nearvideo trump administration faces food fight over nutrition standards for school meals
The White house is a Rollback, which limit sodium and require whole grains in school cafeterias across the country.
It is a struggle to survive in the school cafeteria, but this time the children are in the audience.
President Trump takes a big bite out of the regulations, nutritional guidelines for school Lunches. As part of its anti-regulatory push by the White house recanted in General, the amount of sodium limit the children can be fed in the school lunch. The administration is also against the grain when it comes to whole grains, say, only 25 percent of the grains, the whole must be supported. The previous requirement was 50 percent.
“The new lunch standards, is never in line with the best practices for nutrition counseling for children. We think it is a real problem,” says Laura MacCleery, public policy Director of the Center for Science in the Public Interest. CSPI is under the U.S. Department of agriculture to court over the new rules. “We are basically saying Congress told the Department to develop rules, consistent with the dietary guidelines for Americans the dietary advice, and these rules are not in accordance with the dietary advice,” she says. A coalition of States under the leadership of New York is also a lawsuit against the administration.
The Student Nutrition Association, a non-profit organization, the cafeteria operators and food represents suppliers, including Domino’s and Kellogg’s, praised the changes. “This is not a rollback,” says Dianne Pratt-Heavner, Director of Media Relations. “School meals continue to meet sodium, calorie and fat limits are reduced, while the participants more fruits, vegetables and low-fat milk.” Pratt-Heavener said also speaks to the research for themselves, and claims that it shows “today’s school meals are healthier than the typical Packed lunch, so we want meals even more students to eat these nutritious.”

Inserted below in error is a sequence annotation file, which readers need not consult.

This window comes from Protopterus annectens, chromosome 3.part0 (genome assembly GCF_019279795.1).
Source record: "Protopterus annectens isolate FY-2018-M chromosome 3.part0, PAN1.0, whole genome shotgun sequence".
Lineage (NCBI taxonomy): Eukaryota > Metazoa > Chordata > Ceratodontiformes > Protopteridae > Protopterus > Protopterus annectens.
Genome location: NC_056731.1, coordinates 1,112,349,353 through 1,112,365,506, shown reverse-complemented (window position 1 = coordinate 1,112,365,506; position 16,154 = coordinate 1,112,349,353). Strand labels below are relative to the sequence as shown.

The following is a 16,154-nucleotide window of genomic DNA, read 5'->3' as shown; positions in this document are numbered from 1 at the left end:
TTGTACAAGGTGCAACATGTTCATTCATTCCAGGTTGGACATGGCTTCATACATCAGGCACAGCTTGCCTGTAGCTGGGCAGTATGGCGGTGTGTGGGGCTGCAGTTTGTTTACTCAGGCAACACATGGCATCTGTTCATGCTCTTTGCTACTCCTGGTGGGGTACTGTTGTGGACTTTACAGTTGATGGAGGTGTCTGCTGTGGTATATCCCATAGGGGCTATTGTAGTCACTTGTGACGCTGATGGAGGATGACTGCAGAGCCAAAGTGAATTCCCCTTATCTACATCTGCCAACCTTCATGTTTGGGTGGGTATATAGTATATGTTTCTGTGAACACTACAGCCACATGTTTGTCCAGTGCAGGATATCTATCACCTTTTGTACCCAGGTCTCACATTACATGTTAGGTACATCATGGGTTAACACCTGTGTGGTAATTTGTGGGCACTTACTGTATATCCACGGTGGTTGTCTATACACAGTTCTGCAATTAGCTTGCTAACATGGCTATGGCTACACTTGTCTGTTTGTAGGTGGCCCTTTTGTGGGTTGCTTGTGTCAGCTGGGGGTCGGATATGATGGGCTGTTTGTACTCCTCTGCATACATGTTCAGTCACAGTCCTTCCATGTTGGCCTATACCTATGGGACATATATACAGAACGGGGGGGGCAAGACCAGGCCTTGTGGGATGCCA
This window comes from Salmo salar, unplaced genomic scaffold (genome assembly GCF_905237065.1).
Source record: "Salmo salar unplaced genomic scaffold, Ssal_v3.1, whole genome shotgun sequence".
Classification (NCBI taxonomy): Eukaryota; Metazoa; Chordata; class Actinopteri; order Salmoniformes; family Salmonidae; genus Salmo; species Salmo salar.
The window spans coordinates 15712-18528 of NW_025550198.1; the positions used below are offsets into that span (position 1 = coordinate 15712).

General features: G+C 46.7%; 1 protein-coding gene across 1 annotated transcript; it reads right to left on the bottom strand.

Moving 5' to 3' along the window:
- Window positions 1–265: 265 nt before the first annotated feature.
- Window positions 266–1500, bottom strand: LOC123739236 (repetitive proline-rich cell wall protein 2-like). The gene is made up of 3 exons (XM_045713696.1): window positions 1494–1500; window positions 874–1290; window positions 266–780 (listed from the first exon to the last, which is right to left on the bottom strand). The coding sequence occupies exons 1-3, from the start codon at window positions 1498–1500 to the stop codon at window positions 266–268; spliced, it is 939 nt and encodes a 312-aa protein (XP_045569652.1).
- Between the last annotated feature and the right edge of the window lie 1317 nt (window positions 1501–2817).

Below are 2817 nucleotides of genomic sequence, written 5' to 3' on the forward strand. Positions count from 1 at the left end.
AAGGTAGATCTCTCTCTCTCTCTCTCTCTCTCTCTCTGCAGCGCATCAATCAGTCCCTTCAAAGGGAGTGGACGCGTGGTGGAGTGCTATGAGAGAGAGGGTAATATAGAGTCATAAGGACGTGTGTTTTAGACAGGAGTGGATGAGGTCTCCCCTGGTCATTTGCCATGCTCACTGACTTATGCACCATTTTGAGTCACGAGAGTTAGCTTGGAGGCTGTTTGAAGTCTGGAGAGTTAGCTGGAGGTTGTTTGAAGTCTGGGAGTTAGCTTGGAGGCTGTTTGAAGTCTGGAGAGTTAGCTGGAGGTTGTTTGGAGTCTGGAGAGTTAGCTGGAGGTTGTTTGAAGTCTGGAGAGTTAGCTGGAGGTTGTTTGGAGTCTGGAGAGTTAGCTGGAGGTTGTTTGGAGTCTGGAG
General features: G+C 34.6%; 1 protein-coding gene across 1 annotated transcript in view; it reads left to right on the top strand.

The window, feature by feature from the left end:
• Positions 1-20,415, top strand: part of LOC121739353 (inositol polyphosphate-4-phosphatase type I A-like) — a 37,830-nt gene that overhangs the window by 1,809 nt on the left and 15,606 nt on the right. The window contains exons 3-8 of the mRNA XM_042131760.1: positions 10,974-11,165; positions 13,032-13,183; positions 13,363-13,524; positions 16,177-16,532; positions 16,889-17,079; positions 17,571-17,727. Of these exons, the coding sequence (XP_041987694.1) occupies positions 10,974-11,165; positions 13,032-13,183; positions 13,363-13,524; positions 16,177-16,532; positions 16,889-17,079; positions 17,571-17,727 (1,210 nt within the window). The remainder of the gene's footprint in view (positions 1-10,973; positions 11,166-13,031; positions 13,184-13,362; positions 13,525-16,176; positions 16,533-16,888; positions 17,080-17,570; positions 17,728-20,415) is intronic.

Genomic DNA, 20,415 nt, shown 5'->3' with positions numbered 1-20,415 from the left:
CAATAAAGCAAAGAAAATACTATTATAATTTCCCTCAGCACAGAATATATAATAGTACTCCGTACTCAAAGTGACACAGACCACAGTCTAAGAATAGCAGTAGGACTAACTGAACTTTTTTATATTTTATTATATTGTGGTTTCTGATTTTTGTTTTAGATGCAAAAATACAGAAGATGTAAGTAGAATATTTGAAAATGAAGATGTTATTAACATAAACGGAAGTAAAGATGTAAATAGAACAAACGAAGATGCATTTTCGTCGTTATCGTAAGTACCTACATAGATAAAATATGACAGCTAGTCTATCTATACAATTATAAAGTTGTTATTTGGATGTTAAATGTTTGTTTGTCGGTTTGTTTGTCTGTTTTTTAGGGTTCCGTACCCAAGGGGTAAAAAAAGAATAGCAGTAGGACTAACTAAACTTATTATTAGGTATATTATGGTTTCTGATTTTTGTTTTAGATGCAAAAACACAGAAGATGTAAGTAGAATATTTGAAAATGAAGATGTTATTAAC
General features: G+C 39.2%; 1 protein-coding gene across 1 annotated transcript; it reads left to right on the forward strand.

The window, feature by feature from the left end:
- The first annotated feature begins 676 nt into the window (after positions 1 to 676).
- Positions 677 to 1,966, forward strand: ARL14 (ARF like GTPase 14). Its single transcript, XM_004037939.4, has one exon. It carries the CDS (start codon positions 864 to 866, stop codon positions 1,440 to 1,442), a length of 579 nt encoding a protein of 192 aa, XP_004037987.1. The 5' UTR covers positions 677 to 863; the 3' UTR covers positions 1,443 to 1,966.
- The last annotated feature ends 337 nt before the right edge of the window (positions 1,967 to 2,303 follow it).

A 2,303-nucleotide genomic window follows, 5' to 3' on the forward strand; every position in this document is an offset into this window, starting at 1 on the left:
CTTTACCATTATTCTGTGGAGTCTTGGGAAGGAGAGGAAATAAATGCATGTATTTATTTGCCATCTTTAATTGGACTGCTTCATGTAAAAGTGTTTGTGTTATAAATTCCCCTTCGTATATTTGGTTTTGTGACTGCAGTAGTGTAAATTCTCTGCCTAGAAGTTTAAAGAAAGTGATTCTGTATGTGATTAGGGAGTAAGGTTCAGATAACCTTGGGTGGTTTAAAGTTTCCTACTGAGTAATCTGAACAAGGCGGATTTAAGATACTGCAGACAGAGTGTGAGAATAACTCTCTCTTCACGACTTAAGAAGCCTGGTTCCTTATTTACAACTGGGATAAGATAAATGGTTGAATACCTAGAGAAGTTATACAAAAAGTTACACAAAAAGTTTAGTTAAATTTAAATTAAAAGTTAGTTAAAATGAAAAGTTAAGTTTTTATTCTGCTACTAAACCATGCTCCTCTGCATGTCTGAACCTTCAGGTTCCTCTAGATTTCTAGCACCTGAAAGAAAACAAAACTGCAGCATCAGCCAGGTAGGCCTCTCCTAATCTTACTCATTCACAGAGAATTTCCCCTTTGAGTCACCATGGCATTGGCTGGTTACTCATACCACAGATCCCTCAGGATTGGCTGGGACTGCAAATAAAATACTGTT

But the CSPI and other nutrition experts question the motives behind the Student Nutrition Association to push to ease the requirements. “We don’t have a key to support the diet, bound by the science of what we know is good for the children”, don’t really understand why you said the view that school meals should you. “They are very connected with some aspects of the food industry that services you said in this market,”.
Most of the parents we talked to say they support the changes, saying there is no food for thought for your children. “It is really unhealthy for children, and that’s not how you learn best,” one told us. “If you don’t really want to relax, I know how to do that, to help someone, really,” said another.
Ultimately, experts and parents agree to, Uncle Sam can’t do it alone. “More education, absolutely,” said a mother with her daughter at her side. The little girl told us that you grain bread is like fully better than white bread, but, of course, your first choice, French fries.
Steve Rappoport is a news show producer and news anchor at Fox News Radio. Follow him on Twitter @Steve Rappoport